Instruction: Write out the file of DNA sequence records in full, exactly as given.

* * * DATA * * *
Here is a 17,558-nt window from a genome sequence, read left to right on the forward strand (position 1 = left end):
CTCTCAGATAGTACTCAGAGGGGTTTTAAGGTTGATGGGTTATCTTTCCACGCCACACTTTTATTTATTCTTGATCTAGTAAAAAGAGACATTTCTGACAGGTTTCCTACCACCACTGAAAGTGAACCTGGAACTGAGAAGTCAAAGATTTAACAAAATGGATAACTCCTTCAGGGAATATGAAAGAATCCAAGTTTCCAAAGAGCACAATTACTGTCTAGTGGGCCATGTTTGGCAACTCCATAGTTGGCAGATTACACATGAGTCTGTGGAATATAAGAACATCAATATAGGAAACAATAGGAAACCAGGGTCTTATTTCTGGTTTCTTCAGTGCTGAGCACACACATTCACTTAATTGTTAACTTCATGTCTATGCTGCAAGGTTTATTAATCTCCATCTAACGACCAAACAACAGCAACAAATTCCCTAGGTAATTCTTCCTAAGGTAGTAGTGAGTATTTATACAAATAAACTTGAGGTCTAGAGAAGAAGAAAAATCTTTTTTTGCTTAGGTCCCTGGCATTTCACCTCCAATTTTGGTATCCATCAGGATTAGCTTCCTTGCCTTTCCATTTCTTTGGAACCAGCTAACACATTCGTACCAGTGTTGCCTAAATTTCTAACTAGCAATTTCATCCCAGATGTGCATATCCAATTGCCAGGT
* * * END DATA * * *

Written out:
Here is a 17,558-nt window from a genome sequence, read left to right on the forward strand (position 1 = left end):
CTCTCAGATAGTACTCAGAGGGGTTTTAAGGTTGATGGGTTATCTTTCCACGCCACACTTTTATTTATTCTTGATCTAGTAAAAAGAGACATTTCTGACAGGTTTCCTACCACCACTGAAAGTGAACCTGGAACTGAGAAGTCAAAGATTTAACAAAATGGATAACTCCTTCAGGGAATATGAAAGAATCCAAGTTTCCAAAGAGCACAATTACTGTCTAGTGGGCCATGTTTGGCAACTCCATAGTTGGCAGATTACACATGAGTCTGTGGAATATAAGAACATCAATATAGGAAACAATAGGAAACCAGGGTCTTATTTCTGGTTTCTTCAGTGCTGAGCACACACATTCACTTAATTGTTAACTTCATGTCTATGCTGCAAGGTTTATTAATCTCCATCTAACGACCAAACAACAGCAACAAATTCCCTAGGTAATTCTTCCTAAGGTAGTAGTGAGTATTTATACAAATAAACTTGAGGTCTAGAGAAGAAGAAAAATCTTTTTTTGCTTAGGTCCCTGGCATTTCACCTCCAATTTTGGTATCCATCAGGATTAGCTTCCTTGCCTTTCCATTTCTTTGGAACCAGCTAACACATTCGTACCAGTGTTGCCTAAATTTCTAACTAGCAATTTCATCCCAGATGTGCATATCCAATTGCCAGGT